Line Item Veto Act

[Public Law 104–4; 110 Stat. 1200; April 9, 1996; S. 4]


The conference report included descriptions of each of the sections of the public law as well as descriptions of each of the sections set forth in the new part C.

Summary of House Amendment

The House amendment is based on the “enhanced rescission” format. It authorizes the President to rescind all or part of any discretionary budget authority or veto any targeted tax benefit if the President determines that such rescission; (1) will help reduce the federal budget deficit; (2) will not impair any essential government functions; and (3) will not harm the national interest.

The amendment requires the President to notify the Congress of such a rescission or veto by special message within 10 days (excluding Sundays) after enactment of an appropriation Act providing such budget authority or a revenue or reconciliation Act containing a targeted tax benefit.

The amendment allows the President in each special message to propose to reduce the appropriate discretionary spending limit by an amount that does not exceed the total amount of discretionary budget authority rescinded by that message. It also requires the President to submit a separate special message for each appropriation Act and for each revenue or reconciliation Act. The President may only transmit one special message for each Act.

The House amendment makes such a rescission effective unless the Congress enacts a disapproval bill. Any budget authority rescinded is no longer available for obligation and a tax benefit is not effective unless the Congress passes a disapproval bill within 20 days, and assuming a veto, overrides that veto within 5 days.

The House amendment provides special procedures for consideration of a rescission disapproval bill in each House.Upon receipt of the President’s special message, if a disapproval bill is introduced, it is referred to the appropriate committee. The specific form of a disapproval bill is noted in the House amendment, and such disapproval bill must be introduced within 3 days in order to qualify for the special procedures in the House. The Senate committee is not required to report the bill and there is no provision mandating discharge.

The House committee to which the bill is referred shall report it without amendment, and with or without recommendation, no later than the eighth calendar day of session after the date of its introduction. If the Committee fails to report the bill, it is in order to move that the House discharge the bill from committee.

After a bill is discharged from Committee, it is in order to move that the House move to consideration of the bill. All points of order against the bill and its consideration are waived and the motion is highly privileged. Motions to reconsider the vote by which the motion is agreed to or disagreed to are not in order.

Consideration of the bill is limited to two hours equally divided between proponents and opponents of the bill. Amendments to the bill are not in order, except that a Member may make a motion to strike the disapproval of any rescission(s) of budget authority if such a motion is supported by at least 49 other Members. Motions to reconsider the vote on the disapproval bill are not in order. It is only in order in the House to consider one disapproval bill with respect to any specific Presidential rescission message.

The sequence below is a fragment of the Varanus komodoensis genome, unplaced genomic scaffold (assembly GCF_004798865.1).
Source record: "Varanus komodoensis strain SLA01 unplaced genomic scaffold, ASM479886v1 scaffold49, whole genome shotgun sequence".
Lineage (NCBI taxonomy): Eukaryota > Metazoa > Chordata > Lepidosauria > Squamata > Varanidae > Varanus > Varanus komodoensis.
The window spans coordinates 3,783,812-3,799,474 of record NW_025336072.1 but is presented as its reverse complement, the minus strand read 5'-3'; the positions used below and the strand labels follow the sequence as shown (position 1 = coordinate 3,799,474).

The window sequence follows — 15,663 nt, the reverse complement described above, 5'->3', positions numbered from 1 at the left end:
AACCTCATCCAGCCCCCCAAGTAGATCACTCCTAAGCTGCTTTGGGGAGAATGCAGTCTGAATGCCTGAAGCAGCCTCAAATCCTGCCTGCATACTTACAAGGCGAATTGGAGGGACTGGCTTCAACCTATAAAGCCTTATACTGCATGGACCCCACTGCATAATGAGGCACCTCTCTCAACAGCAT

If a rescission disapproval bill is considered by the Senate, debate is limited to 10 hours to be divided equally and controlled by the Majority and Minority leaders. Debate on any motions or appeals in connection with the bill are limited to one hour each, divided equally. Motions to further limit debate are not debatable. A motion to recommit is not in order unless such motion is to recommit the bill with instructions that it be reported back within one day.

Further, the House amendment mandates that it is not in order in the Senate to consider any rescission disapproval bill relating to any matter other than the items noted in the President’s special message. Amendments to a rescission disapproval bill are not in order. The provisions noted in this paragraph may only be waived by an affirmative vote of three-fifths of the Senate.

The House amendment provides for annual General Accounting Office (GAO) reports on Presidential use of the line item veto authority. It also specifically prohibits the President from using the authority under the Act to change prohibitions or limitations (fencing language) in an appropriation Act.

The bill generally defines a targeted tax benefit as a provision in a revenue or reconciliation Act that provides a tax deduction, credit, exclusion, preference, or concession to 100 or fewer beneficiaries.

Finally, the bill provides a process for expedited judicial review of provisions of this Act.

U.S. House of Representatives, Line Item Veto Act: Conference Report to Accompany S. 4, (H. Rept. 104-491) March 21, 1996.

Legislative History Notes

Pub. L. 104–4, 110 Stat. 1200, April 9, 1996 (Line Item Veto Act). 




Summary of Senate Bill


Sec. 2 of the Line Item Veto Act

[BCR § 277.02]